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How to Date in the Later Years

by Kathryn Rateliff Barr

Divorce, death of a spouse and dissatisfaction with being single can propel you into the dating game in your later years. For one thing, it can be easier to date in your later years if you had children and need a babysitter. And at this stage of life, your kids are probably grown and out of the house, or at least old enough to leave alone for a few hours. You probably also know yourself and your needs better, making it easier to decide what you want out of dating and what kind of a partner you desire.

Let people know that you are open to dating by talking about your desires and the kind of partner you want to meet. Most of your friends probably know someone who would like a partner to attend movies, dinner and other enjoyable activities with, even if the relationship goes no deeper than friendship. You can let them know how you would like to be contacted, such as going out with a group of friends to see a play or contacting you through email or phone.

Join groups where older singles congregate, such as a senior activities center, church or bowling league that attracts older adults. Then get active and start meeting people. Attend events and mingle with other attendees. Check out the available partners and strike up a conversation with someone who looks promising. You can decide where it goes from there.

Join a dating site that caters to mature adults, such as SeniorFriendFinder.com, SeniorMatch.com or MatureFreeAndSingle.com. AARP reports that senior adults are the fastest-growing population in the online dating market. Fill out your profile and include information about what you are looking for and what you have to offer. However, avoid including too much personal information in your profile, so a prospective partner cannot track you down without your permission. You can chat online or email back and forth until you decide that you are ready to meet a particular person face to face.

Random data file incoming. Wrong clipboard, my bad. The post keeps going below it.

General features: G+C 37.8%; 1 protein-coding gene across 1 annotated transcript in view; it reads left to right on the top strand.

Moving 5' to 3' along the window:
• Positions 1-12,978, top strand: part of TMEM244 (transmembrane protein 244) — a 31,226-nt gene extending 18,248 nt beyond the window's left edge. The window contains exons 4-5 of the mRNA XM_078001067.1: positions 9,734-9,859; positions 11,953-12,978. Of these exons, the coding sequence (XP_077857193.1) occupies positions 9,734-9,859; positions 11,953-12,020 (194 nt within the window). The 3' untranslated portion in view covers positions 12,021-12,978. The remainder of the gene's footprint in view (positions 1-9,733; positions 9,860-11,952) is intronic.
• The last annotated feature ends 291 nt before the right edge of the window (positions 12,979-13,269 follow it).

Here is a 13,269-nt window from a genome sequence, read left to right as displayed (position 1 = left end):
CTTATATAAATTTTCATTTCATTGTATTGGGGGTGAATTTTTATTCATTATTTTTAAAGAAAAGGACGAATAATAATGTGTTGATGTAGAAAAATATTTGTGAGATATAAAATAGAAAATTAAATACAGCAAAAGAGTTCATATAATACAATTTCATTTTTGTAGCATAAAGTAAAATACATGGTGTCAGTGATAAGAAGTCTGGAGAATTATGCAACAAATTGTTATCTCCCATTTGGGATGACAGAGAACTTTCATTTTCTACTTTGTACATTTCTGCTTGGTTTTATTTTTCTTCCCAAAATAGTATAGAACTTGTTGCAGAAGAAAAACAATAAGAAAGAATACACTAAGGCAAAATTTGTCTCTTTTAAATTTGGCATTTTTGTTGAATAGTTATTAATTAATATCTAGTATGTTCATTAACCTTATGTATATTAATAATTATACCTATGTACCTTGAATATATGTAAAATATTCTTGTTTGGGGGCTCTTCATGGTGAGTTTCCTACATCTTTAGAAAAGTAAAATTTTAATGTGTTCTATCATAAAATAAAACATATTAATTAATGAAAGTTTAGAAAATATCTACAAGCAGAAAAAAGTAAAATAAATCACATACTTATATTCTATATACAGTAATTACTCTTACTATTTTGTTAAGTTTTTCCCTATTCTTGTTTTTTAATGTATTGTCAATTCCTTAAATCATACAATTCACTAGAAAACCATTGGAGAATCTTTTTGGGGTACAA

Schedule a first-time meeting with a stranger in a public place, where you know you will be safe. That might be a cafe, restaurant or social event with plenty of other people around. Trade photos before the meeting so you know who you are looking for. Stay in a public area for the meeting so you remain safe. Get to know each other a little better. You can continue to meet in public places until you feel you know this person well enough to spend time alone with them.

Finally, run a background check on a prospective date if you feel the need. You will need the person’s name, birth date, city and state. Also, consider checking this person out on social media sites if you want to save some money or only want superficial information at first. You can do a more in-depth search later if things become more serious and you want to verify the information your date has shared with you.

Items you will need
  • Computer (optional)

Warning

  • Sometimes meeting online can leave you open to people who will deceive you, because they aren't single. If you have concerns about a person's honesty, check him or her out before allowing that person to get too close to your heart.

About the Author

Rev. Kathryn Rateliff Barr has taught birth, parenting, vaccinations and alternative medicine classes since 1994. She is a pastoral family counselor and has parented birth, step, adopted and foster children. She holds bachelor's degrees in English and history from Centenary College of Louisiana. Studies include midwifery, naturopathy and other alternative therapies.

Photo Credits

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